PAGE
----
It’s been a month since India rose in protest – against not just the one horrific bus gangrape, but against gender disparity as a whole. Apart from laws and punishment and safety measures, there was a lot of discussion about how we’re part of the problem if we do certain things in our own lives. Serving our sons food before our daughters, letting our sons go out at night but keeping our daughters at home, dancing to Honey Singh’s songs at parties, worshipping Krishna – who molested women and stole their clothes – and Rama – who made his wife take a fire test to prove her fidelity. Cheering Salman and Aamir on in Dabangg and Dil, as their characters stalked and harassed the female lead until she capitulated to their dubious charms. We all agreed that change must begin at home, social mores need a complete overhaul, pop culture needs to be more responsible, we all need to introspect.
So how come the same doesn’t apply to our views on Pakistan’s Foreign Minister? I don’t see any male politician being so mercilessly ripped apart – in the media or in drawing room chatter – because of his clothes, his briefcase, his shoes, his watch. But with Hina Rabbani Khar, it’s always less about what she says or does and more about the Birkin and how it somehow makes her a less capable minister. I remember the same criticisms levelled against her in 2011 when she became Foreign Minister, and I remember wondering why people spent so much time bitching about her appearance when what we should really have been concerned about was the abysmal standards of journalism in our own country.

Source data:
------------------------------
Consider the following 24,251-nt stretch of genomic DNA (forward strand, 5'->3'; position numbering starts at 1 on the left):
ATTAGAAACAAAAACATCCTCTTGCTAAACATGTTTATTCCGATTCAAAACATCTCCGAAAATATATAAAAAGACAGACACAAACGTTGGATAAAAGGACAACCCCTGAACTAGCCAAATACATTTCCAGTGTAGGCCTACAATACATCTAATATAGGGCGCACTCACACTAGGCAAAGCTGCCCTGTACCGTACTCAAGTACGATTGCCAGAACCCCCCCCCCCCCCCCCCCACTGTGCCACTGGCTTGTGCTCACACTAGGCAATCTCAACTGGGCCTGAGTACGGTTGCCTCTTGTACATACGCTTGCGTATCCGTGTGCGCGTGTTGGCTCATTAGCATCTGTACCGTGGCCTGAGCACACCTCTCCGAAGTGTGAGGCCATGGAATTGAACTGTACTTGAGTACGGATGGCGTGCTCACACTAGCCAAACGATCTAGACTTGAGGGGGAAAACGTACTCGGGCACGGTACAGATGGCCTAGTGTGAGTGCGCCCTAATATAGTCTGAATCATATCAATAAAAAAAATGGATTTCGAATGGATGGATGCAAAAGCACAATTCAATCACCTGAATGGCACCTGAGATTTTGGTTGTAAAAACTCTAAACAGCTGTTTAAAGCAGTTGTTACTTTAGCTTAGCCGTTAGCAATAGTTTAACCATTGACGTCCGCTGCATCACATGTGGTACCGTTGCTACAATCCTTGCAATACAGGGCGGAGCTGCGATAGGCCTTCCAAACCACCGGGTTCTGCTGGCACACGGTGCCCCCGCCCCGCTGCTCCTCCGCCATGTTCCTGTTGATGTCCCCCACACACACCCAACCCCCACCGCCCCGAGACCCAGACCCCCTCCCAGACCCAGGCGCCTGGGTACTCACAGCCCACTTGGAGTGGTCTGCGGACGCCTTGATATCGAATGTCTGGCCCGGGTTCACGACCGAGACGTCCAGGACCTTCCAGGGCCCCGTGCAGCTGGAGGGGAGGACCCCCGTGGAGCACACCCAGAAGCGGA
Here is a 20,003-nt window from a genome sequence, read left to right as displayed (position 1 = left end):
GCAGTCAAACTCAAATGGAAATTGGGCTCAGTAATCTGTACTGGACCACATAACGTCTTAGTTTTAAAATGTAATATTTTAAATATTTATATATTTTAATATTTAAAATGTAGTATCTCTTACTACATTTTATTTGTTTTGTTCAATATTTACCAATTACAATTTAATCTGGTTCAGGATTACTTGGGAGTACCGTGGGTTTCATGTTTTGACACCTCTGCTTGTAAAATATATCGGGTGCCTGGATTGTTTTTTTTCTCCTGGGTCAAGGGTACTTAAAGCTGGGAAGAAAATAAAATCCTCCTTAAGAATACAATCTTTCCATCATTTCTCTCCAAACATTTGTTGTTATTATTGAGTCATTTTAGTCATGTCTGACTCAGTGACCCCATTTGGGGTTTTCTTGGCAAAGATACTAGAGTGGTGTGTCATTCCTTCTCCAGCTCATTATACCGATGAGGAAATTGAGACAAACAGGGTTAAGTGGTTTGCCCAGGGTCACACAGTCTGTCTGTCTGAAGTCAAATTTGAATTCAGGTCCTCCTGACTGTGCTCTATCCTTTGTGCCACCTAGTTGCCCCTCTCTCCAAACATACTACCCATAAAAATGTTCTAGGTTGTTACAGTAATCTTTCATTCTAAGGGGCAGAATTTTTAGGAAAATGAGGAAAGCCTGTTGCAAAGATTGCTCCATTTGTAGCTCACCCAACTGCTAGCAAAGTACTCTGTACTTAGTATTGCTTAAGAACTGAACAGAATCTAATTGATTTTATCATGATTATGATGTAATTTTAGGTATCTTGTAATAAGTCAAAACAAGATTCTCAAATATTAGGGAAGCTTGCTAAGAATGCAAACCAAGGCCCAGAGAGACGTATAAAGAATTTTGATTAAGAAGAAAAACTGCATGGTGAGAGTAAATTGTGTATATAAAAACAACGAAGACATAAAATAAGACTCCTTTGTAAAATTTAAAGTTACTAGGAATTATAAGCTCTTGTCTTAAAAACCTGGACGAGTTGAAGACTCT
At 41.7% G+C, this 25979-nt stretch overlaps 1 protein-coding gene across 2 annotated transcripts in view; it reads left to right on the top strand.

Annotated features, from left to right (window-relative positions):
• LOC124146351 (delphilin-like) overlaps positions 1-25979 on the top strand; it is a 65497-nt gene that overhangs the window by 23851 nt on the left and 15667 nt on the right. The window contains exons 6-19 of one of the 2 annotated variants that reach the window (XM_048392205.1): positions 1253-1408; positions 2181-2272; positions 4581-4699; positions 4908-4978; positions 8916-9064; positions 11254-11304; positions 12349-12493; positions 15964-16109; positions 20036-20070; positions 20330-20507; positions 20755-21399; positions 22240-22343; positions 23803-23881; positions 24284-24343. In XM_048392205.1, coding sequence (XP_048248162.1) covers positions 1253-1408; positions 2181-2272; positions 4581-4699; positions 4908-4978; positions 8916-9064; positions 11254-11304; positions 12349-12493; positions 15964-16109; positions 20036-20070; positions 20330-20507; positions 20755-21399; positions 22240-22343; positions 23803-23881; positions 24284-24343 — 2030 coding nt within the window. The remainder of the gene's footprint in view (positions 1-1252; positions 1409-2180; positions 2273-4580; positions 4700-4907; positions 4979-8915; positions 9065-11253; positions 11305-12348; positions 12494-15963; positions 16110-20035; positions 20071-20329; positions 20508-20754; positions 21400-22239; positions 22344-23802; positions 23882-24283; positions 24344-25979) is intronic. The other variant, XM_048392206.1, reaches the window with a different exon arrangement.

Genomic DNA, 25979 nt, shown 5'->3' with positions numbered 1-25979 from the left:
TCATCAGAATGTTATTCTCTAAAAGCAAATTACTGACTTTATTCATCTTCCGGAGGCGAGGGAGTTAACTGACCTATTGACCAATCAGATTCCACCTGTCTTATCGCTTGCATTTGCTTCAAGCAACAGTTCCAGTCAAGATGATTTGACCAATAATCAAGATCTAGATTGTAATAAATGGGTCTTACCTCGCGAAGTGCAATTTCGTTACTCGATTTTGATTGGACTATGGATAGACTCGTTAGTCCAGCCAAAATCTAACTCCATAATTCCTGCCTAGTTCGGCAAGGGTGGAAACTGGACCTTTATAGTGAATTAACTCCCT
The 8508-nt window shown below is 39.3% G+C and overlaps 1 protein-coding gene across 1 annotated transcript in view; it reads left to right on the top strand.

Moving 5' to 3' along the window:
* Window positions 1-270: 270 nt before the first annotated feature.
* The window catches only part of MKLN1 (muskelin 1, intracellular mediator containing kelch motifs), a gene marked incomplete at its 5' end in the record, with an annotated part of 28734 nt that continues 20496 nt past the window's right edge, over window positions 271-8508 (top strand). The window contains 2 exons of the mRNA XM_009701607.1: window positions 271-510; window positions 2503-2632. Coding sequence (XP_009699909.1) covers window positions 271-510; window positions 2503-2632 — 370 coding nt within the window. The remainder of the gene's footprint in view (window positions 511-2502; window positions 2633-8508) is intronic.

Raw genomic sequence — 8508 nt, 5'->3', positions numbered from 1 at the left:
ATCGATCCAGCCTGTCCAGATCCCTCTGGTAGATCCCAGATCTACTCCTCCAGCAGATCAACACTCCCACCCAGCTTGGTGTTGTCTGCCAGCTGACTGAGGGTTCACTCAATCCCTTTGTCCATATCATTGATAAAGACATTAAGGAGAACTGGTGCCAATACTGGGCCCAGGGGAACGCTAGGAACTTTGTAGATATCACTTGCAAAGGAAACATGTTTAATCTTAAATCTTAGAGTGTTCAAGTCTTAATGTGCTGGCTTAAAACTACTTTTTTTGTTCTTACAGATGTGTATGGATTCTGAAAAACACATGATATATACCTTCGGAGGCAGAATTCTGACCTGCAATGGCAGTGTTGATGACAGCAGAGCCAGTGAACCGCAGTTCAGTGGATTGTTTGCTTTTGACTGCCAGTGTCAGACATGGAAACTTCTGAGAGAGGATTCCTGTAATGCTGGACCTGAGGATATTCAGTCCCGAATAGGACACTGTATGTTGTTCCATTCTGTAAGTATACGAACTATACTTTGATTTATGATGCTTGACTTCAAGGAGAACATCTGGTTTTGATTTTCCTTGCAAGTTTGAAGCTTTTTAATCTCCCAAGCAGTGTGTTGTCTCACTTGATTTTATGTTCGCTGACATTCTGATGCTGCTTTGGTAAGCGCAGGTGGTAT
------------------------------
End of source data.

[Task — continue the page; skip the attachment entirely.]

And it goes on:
Even Firstpost, which usually carries fairly balanced and thoughtful articles, has just such a piece today, which can be read here: http://www.firstpost.com/world/why-its-hard-to-get-excited-about-hina-rabbani-khars-peace-offer-591138.html. It’s about why Khar’s proposed peace talks in the wake of ceasefire violations by Pakistan are unlikely to lead to anything concrete. That, of course, is a separate topic, but what’s disturbing is how the writer, devoting the opening paragraphs of the article to her looks and sartorial choices, first calls her “a victim of her own artfully cultivated image”, and then goes on to absolve the media of its role in the propagation of that image by saying it is one she herself has “assiduously fed”, and that her clothes and accessories seem intended to draw attention – effectively saying she asks for it. Not so different from statements by Asaram Bapu, Mohan Bhagwat, and others like them – statements that, rightly, come under such strong attack from all thinking quarters.
Are our memories that short or is it because Khar’s a Pakistani so all bets are off and it’s okay to be nasty about her? Neither thought is particularly comforting.